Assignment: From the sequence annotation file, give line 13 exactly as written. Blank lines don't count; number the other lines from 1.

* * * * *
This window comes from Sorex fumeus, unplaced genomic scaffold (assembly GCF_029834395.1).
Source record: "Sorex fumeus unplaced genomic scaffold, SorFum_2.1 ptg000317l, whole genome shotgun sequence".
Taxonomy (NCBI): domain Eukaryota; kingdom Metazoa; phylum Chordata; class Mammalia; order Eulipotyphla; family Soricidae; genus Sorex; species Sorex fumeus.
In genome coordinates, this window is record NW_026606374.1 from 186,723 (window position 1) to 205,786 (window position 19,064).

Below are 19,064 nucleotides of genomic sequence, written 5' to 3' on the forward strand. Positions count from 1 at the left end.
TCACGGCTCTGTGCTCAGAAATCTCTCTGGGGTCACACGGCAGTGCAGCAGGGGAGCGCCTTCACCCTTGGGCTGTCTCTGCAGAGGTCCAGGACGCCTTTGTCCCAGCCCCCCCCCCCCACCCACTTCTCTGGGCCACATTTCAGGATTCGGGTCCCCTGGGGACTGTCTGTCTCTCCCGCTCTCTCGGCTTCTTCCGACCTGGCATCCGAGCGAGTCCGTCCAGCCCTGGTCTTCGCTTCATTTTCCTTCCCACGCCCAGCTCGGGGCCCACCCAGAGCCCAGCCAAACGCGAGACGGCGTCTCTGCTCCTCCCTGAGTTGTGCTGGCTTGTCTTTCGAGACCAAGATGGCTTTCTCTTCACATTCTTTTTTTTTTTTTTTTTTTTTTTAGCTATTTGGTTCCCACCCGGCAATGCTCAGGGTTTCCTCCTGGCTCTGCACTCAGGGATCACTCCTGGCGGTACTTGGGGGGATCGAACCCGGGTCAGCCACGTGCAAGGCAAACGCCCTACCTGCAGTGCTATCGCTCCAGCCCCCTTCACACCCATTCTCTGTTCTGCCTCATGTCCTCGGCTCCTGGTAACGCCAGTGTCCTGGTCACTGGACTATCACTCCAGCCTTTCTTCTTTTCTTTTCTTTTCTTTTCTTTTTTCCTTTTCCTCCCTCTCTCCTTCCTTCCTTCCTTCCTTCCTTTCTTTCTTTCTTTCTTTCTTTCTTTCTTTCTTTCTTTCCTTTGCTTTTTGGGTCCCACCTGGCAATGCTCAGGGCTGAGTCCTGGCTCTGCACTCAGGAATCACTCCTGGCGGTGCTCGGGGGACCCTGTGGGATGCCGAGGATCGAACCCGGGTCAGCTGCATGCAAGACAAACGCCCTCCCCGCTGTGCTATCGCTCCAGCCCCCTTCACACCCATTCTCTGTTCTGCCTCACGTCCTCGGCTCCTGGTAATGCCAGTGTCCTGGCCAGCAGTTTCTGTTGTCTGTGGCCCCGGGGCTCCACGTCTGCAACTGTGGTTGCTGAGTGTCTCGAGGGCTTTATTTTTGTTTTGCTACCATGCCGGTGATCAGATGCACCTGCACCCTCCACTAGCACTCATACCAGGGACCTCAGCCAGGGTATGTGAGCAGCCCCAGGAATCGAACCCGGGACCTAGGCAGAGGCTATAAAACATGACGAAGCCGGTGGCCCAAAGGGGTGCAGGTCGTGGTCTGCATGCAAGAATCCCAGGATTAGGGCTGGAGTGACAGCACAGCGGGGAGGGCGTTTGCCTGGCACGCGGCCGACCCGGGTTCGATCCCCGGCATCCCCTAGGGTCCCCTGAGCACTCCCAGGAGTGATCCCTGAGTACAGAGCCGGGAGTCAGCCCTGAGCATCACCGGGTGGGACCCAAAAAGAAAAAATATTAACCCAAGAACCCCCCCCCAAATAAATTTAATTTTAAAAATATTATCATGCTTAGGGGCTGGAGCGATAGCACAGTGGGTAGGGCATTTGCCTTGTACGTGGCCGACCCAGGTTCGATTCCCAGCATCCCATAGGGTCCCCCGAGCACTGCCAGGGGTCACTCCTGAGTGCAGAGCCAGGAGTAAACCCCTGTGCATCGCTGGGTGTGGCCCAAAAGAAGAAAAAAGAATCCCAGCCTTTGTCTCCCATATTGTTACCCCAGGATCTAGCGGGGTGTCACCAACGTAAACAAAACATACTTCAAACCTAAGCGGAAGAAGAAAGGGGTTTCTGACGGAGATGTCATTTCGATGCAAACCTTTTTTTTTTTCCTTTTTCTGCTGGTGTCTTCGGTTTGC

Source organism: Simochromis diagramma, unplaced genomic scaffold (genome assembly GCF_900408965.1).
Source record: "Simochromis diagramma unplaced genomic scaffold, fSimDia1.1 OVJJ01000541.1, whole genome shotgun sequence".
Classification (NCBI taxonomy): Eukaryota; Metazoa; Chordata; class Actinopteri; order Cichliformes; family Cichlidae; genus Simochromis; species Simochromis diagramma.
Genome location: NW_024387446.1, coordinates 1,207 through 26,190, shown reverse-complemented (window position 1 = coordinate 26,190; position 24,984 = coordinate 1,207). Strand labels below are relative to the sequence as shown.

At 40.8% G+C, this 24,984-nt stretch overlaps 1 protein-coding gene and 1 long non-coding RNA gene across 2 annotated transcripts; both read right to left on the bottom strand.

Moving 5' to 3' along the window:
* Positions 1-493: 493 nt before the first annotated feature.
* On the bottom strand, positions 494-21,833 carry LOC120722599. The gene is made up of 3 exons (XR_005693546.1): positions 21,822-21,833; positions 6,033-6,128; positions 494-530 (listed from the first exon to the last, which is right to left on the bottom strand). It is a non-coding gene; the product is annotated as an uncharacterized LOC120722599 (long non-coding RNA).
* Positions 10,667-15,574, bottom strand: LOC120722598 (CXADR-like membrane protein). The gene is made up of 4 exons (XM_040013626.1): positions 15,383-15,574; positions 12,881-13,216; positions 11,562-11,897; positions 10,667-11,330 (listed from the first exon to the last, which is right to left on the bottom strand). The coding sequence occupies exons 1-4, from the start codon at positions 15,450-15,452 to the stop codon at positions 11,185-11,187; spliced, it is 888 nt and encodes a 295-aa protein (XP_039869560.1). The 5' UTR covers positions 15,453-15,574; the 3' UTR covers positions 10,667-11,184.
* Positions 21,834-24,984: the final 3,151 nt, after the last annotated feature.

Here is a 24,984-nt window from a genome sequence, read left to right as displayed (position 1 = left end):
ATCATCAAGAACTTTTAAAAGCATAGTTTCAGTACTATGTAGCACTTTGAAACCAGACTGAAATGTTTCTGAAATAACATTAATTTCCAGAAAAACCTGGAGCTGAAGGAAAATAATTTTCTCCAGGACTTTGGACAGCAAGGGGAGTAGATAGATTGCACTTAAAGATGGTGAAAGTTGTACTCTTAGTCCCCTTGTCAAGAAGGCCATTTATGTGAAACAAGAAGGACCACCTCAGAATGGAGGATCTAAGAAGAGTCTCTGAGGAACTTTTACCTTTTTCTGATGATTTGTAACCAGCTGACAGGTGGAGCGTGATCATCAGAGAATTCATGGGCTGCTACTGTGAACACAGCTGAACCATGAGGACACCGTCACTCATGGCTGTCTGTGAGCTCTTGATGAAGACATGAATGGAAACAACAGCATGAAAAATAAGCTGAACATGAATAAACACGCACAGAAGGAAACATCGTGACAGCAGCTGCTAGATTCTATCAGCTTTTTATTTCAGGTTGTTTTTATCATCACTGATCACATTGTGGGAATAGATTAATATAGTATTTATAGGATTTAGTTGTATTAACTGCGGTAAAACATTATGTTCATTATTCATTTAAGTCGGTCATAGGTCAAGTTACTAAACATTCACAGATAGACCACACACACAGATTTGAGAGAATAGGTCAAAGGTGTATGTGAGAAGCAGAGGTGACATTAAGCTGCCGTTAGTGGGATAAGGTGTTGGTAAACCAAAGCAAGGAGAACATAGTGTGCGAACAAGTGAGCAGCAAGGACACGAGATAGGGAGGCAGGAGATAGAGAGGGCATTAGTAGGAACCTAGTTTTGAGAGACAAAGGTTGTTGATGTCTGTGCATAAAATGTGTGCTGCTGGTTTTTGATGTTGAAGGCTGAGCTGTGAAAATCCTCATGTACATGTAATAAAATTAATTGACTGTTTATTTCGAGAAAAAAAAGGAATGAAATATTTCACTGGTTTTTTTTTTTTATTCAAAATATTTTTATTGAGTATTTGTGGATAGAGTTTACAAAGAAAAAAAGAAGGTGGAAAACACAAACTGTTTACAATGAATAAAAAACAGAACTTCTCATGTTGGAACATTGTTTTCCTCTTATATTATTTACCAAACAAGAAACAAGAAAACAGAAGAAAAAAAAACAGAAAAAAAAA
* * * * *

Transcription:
* Positions 1-493: 493 nt before the first annotated feature.